Tuesday, April 6, 2010


It’s not so much thought or planning that determines the things I do. More often than not, it’s conversation, followed by impulse. While this may sound like the thought process of a crazy person, I’ve gotten pretty good at trusting my instincts. I mean, I can hardly argue with the results –life is pretty sweet. This entry, recorded mostly for posterity, should serve as the record for the origins of a future expedition.

“Jeff started dating a crazy Spanish lady who almost broke his knees,” Ben said.

A pack of illiterate Moroccans bayed obscenities at one another from the street below my window. Jeff and Ben’s travel packs sat conspicuously below the shutters. They’d arrived from Madrid and Paris, respectively, earlier that afternoon.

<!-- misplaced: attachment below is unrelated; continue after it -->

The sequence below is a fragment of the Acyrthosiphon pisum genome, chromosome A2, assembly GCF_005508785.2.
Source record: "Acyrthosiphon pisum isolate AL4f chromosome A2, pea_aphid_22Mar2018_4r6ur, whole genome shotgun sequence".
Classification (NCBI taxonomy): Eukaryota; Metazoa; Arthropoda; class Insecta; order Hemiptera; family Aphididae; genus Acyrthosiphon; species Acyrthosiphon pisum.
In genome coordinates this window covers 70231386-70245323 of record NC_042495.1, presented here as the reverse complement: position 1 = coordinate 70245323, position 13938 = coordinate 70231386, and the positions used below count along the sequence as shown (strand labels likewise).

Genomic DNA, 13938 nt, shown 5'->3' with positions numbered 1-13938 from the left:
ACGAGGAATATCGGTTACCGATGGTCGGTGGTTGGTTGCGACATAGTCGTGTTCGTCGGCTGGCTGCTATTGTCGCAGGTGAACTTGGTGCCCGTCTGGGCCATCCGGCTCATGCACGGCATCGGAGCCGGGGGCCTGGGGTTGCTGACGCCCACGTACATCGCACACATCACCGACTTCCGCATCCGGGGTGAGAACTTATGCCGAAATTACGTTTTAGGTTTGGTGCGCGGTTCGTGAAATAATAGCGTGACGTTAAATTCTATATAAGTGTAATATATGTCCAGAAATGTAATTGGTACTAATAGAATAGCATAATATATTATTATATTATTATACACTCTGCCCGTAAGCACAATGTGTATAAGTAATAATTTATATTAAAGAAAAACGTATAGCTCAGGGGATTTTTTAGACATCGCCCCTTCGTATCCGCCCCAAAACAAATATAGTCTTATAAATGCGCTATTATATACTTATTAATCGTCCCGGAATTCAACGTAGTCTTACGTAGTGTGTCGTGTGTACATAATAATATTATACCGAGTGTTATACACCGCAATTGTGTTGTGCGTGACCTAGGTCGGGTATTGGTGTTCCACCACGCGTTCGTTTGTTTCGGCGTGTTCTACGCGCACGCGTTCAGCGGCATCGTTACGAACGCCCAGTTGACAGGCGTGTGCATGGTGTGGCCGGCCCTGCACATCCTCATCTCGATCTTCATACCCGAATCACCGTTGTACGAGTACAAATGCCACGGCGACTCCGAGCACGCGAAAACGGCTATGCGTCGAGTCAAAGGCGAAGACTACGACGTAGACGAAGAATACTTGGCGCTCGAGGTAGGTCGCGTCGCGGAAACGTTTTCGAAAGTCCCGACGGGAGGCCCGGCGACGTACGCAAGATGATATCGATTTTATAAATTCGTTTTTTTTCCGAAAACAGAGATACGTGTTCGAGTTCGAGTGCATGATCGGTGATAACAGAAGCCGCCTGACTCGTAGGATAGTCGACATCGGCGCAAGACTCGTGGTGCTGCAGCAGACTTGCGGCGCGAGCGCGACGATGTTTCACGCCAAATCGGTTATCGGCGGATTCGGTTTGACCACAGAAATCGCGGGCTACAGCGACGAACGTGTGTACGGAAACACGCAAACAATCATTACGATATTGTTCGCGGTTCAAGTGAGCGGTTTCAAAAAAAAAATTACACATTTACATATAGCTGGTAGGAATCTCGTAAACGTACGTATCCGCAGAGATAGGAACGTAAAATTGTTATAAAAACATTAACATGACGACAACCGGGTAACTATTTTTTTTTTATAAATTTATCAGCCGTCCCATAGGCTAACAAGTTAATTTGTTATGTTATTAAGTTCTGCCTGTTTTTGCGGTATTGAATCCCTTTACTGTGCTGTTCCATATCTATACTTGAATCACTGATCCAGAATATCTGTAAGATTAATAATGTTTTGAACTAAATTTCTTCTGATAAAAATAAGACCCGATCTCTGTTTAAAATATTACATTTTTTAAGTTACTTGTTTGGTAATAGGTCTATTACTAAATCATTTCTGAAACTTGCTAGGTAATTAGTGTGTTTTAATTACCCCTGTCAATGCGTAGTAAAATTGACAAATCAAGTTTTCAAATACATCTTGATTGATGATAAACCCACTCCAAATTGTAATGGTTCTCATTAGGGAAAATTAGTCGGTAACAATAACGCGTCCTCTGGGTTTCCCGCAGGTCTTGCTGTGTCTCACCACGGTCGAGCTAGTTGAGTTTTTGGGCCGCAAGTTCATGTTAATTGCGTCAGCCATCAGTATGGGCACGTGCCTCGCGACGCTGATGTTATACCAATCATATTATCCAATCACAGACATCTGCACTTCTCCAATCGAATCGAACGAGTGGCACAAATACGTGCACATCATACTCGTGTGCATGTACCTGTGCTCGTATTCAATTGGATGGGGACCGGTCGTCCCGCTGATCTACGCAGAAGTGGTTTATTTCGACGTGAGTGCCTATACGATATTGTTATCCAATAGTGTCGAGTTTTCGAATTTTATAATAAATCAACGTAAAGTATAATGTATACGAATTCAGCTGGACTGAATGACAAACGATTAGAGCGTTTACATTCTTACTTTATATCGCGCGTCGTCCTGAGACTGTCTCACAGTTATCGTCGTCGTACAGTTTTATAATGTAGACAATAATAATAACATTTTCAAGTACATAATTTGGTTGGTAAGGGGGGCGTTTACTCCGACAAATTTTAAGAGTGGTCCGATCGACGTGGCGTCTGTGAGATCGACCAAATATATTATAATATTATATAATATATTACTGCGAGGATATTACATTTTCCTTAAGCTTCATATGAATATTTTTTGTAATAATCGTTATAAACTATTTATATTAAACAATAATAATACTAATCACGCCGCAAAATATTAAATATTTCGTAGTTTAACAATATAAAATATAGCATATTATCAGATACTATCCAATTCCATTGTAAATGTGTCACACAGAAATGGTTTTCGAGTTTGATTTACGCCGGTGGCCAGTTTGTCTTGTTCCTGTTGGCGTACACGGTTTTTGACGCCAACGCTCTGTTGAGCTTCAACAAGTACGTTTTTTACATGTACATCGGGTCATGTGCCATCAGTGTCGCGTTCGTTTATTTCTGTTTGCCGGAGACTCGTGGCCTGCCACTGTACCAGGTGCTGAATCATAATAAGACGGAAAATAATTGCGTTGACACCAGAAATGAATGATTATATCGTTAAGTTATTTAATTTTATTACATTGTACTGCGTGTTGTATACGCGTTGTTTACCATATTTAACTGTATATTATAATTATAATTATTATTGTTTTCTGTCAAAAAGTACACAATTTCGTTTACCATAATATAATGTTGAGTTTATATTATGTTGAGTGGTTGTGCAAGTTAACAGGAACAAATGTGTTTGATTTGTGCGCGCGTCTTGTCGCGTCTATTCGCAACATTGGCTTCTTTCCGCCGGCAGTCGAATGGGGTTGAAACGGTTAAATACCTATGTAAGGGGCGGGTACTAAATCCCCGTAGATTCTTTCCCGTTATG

“Spanish chicks are awesome,” I said.

“No, like, we-almost-had-to-move-when-Jeff-broke-up-with-her crazy,” Ben clarified.

Jeff nodded and began to expound. “It’s hard enough to run your own business anywhere in the world.” He paused and gathered his thoughts. “Imagine the hurtles a single Western woman would face running a dive shop in Central America.”

I nodded in appreciation.

“Well, in the absence of a clear system for resolving commercial or personal disputes – typically called a ‘legal system’ in countries like ours – business owners are left to explore other avenues of conflict resolution. ...How do I explain this?” He asked himself.

Ben: “There was a phrase we heard once in a while when we lived there. If someone were to say, ‘I called a guy from Almirante’, it meant that they were having a problem. Almirante is on the mainland, so the person they called would be outside of the locus of reprisal of the island community. They would come to the island and solve the problem.”